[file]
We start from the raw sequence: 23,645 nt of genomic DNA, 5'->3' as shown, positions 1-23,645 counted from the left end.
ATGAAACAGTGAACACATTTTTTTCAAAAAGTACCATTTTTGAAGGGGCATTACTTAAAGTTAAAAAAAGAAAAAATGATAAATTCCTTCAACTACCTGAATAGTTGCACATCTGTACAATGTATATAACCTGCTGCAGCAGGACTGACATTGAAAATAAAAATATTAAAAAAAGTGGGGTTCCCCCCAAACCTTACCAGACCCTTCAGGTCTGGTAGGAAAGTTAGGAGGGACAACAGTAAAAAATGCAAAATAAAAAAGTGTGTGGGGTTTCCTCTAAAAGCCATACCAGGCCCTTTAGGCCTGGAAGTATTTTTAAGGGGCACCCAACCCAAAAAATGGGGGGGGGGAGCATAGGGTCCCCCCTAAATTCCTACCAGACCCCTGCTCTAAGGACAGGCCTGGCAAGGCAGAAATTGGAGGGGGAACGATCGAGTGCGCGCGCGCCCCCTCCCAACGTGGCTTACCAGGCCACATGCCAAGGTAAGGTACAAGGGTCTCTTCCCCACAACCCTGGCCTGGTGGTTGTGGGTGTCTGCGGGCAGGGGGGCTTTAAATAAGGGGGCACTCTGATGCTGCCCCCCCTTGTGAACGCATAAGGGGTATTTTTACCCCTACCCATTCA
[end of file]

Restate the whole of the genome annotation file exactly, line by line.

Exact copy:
We start from the raw sequence: 23,645 nt of genomic DNA, 5'->3' as shown, positions 1-23,645 counted from the left end.
ATGAAACAGTGAACACATTTTTTTCAAAAAGTACCATTTTTGAAGGGGCATTACTTAAAGTTAAAAAAAGAAAAAATGATAAATTCCTTCAACTACCTGAATAGTTGCACATCTGTACAATGTATATAACCTGCTGCAGCAGGACTGACATTGAAAATAAAAATATTAAAAAAAGTGGGGTTCCCCCCAAACCTTACCAGACCCTTCAGGTCTGGTAGGAAAGTTAGGAGGGACAACAGTAAAAAATGCAAAATAAAAAAGTGTGTGGGGTTTCCTCTAAAAGCCATACCAGGCCCTTTAGGCCTGGAAGTATTTTTAAGGGGCACCCAACCCAAAAAATGGGGGGGGGGAGCATAGGGTCCCCCCTAAATTCCTACCAGACCCCTGCTCTAAGGACAGGCCTGGCAAGGCAGAAATTGGAGGGGGAACGATCGAGTGCGCGCGCGCCCCCTCCCAACGTGGCTTACCAGGCCACATGCCAAGGTAAGGTACAAGGGTCTCTTCCCCACAACCCTGGCCTGGTGGTTGTGGGTGTCTGCGGGCAGGGGGGCTTTAAATAAGGGGGCACTCTGATGCTGCCCCCCCTTGTGAACGCATAAGGGGTATTTTTACCCCTACCCATTCA